Now, the problem with this is that Christ Himself and Paul take the time to reiterate that “He must not divorce her” (1 Cor 7:12). It is intellectually dishonest to pretend that God finds divorcing equally pleasing to not divorcing. Obviously, it is more pleasing in God’s eyes not to divorce.

And that begs the question: Shouldn’t the Christian desire to please God? Of course. Does God tell you what He likes and does not like? ALL THE TIME!

For this reason alone, we have every reason to take very seriously what God says is good and what He says is bad, especially if they are not covenantal obligations but rather moral and practical admonitions. It could be possible God gave moral and practical admonitions for the same reason as the Law (so we would be aware of our sin and that the righteousness required of it would be fulfilled by Christ.) However, this understanding does not make sense with what we know in the Scripture. Why would someone like Paul, who demolishes the arguments behind the saving efficacy of the Law, fight so strongly in favor of sexual morality, head coverings, and women not being allowed to teach men in church? Was he trying to set up a new Law? Obviously not. Did he expect people to pick and choose which moral and practical admonitions they found useful? No way! If this be the case, then how can any of us criticize the “Gay Christian” who believes that Paul’s moral admonition against sexual perversion does not apply to monogamous homosexual relationships? We couldn’t if we took the position we can pick and choose which Scriptural admonitions to follow.

Obviously, Paul would have none of this. He wanted to kick someone out of the church of Corinth for having a consensual sexual relationship with his step-mother (1 Cor 5:1). Was Paul being a legalist? Of course not. The obvious presumption is that we are supposed to follow these moral and practical injunctions as a matter of Godly obedience and not justification.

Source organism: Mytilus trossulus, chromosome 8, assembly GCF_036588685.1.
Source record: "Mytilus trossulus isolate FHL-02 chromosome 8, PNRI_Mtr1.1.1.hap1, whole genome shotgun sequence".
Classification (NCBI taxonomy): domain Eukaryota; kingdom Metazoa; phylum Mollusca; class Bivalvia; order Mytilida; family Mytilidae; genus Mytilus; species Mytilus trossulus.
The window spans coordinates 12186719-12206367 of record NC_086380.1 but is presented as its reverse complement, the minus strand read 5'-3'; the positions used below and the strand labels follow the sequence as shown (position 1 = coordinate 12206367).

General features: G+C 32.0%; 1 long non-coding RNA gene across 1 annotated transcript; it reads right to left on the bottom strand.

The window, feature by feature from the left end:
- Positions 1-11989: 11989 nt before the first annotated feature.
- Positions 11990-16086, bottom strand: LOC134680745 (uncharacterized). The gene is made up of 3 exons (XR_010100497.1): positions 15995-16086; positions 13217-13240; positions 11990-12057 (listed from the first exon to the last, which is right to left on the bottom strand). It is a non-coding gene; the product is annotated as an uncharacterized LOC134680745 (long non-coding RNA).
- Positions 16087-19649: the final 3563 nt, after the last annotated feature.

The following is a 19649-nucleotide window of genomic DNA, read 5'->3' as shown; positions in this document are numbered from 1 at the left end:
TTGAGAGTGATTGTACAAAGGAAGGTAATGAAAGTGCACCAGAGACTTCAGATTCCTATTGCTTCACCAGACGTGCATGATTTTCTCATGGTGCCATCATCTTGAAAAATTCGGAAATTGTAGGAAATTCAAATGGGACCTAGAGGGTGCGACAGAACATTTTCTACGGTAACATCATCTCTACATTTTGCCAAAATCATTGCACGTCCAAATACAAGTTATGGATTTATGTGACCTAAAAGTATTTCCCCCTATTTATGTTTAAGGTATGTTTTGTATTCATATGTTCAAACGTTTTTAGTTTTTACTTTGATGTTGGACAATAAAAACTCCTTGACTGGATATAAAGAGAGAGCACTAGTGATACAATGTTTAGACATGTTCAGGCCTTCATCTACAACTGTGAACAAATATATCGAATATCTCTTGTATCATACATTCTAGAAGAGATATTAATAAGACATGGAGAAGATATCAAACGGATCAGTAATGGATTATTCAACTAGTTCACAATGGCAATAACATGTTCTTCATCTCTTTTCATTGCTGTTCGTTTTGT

So, do Christians have to follow any rules at all? No! Christ followed the rules for us and has paid our penalty for every time we broke them. Should Christians want to follow the rules? Of course, when we feel that following moral and practical injunctions show obedience to God.

Now, when Christ commands us to “pluck out” an eye that causes us to stumble (Mark 9:47) our first response should not be, “Wow, that’s over the top.” Rather, being that none of us are plucking out our eyes, we need to ask ourselves seriously, “Why am I disobeying Jesus? My eyes cause me to stumble all the time.”

Your answer better not be, “Well, that hurts too much” or “if Jesus really meant that He is not God and I refuse to listen.” Both of those responses center around making ourselves the great deciders of right and wrong, and depriving God of that function. Rather, the better reason is, “I don’t think the most obedient thing I can do in that situation is tear my eyes out, God would find it more pleasing if I repent and use my eyes for good.”

Therefore, we should not be looking for reasons to purposely not do what God commands, but rather, be asking ourselves all the time how we can be increasingly obedient.

So, is there a good reason to do away with the Lord’s Supper? I honestly can’t think of any, though I don’t partake of the bread because I am allergic to it and the Scripture smiles upon good health. Is there a good reason to separate or divorce from a physically abusive spouse? There could be if one’s own life or children are in danger, and not protecting one’s own household abrogates other Biblical responsibilities God gives to us. Is there a good reason to blatantly ignore head covering regulations? Does messing up one’s hair count?

We need to be honestly asking ourselves these things all the time as Christians. This, to me, is the heart of Christian antinomianism. On the flip-side, Christian antinomianism is the heart of what is the day-to-day Christian life. Christ is always the righteousness of the believer by virtue of His union with us, and out of our hearts of flesh we will freely seek to fulfill God’s commands and do His will. As we struggle to know and seek God’s will not every decision will be the best one. But, if God had in mind perfect rules for us to follow, He would have made us justified by doing them and have given us the strength to do so. Instead, His will is that we work out our salvation in fear and trembling (Phil 2:12), always seeking what is right and always needing His grace.